High-status pro-environmental behaviors: Costly, effortful, and visible
Environment and Behavior
School of Arts and Humanities
Diffusion of pro-environmental behaviors (PEBs) is known to be influenced by the perceived social status of those behaviors, but little is known about what gives PEBs social status. A sample of Australian residents (N = 601) were asked to rate the social status of 16 PEBs and report their self and public environmental identities. Environmental identities accounted for 18% to 19% of the variance in social status ratings. Efficiency behaviors were perceived as conveying the greatest social status, and activism behaviors the least. Visibility, cost, and effort also predicted perceived social status. Short-answer responses indicated the social status ratings of PEBs were also dependent on the perceived environmental motivations for performing those behaviors. Understanding which PEBs are seen as high status provides insight into PEBs that may be easiest to promote and sheds light on the broader social structures that influence social status perceptions.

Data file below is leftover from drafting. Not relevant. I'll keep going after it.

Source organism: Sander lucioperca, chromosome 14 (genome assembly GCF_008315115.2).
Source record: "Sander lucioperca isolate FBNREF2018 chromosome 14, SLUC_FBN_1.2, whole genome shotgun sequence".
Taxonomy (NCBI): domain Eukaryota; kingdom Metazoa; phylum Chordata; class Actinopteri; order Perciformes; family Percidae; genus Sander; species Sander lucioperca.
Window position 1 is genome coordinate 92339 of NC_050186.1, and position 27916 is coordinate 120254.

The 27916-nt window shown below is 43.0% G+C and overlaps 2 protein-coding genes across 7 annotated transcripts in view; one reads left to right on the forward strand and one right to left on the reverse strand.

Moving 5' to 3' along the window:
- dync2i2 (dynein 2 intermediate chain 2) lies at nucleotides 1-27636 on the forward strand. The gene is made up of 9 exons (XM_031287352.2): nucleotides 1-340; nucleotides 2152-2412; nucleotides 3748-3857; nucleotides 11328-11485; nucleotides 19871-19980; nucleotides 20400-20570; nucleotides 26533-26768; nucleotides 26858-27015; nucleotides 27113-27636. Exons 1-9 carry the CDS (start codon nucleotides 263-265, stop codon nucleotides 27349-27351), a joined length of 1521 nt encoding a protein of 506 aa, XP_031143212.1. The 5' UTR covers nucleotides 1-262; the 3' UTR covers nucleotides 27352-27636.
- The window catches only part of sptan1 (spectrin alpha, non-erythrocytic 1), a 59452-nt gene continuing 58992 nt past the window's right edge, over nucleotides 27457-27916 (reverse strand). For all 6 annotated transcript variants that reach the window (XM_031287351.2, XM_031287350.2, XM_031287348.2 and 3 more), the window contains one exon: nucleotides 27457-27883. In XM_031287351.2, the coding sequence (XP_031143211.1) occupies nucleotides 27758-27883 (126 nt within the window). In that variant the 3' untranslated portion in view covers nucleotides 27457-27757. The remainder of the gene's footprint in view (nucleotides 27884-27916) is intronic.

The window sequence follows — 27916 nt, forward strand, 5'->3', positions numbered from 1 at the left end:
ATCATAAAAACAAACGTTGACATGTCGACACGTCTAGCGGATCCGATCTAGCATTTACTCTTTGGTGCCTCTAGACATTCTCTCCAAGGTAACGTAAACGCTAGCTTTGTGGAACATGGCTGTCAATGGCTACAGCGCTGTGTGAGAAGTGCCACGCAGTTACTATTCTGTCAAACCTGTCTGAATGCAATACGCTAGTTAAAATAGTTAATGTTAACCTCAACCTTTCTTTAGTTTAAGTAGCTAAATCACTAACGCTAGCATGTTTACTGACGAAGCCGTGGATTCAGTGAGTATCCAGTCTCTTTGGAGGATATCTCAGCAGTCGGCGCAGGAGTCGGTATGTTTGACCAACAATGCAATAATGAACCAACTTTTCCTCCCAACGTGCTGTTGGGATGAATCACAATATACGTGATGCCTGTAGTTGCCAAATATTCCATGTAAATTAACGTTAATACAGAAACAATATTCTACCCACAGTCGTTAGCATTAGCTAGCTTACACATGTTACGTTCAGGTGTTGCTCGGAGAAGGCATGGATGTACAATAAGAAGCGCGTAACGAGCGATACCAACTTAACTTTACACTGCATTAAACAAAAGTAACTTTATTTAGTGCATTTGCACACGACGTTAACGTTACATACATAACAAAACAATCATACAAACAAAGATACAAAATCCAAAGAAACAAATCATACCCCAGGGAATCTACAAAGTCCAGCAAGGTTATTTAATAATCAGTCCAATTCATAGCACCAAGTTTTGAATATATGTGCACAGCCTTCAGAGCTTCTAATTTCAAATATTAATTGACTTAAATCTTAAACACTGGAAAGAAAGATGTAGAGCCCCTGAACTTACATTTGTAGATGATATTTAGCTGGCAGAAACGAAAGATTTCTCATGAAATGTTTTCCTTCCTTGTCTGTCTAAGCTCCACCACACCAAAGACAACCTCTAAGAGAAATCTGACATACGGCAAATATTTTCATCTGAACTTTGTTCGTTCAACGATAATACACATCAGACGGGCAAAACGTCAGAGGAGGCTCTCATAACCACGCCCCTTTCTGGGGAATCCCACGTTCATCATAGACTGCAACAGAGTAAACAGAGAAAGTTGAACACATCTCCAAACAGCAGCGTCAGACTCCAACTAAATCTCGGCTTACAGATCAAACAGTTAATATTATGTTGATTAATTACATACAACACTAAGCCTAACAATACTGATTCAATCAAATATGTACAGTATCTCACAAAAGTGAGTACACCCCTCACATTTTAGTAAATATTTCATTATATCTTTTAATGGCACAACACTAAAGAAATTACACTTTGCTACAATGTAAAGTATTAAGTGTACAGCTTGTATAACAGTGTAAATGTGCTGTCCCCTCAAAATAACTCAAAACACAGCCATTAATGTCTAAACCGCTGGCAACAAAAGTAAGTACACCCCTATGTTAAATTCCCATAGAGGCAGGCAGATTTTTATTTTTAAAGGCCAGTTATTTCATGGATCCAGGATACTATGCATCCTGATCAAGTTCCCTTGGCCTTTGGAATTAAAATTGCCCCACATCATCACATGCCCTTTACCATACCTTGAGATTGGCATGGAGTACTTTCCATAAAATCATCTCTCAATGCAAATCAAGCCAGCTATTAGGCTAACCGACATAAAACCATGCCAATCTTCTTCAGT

Natural and Built Environments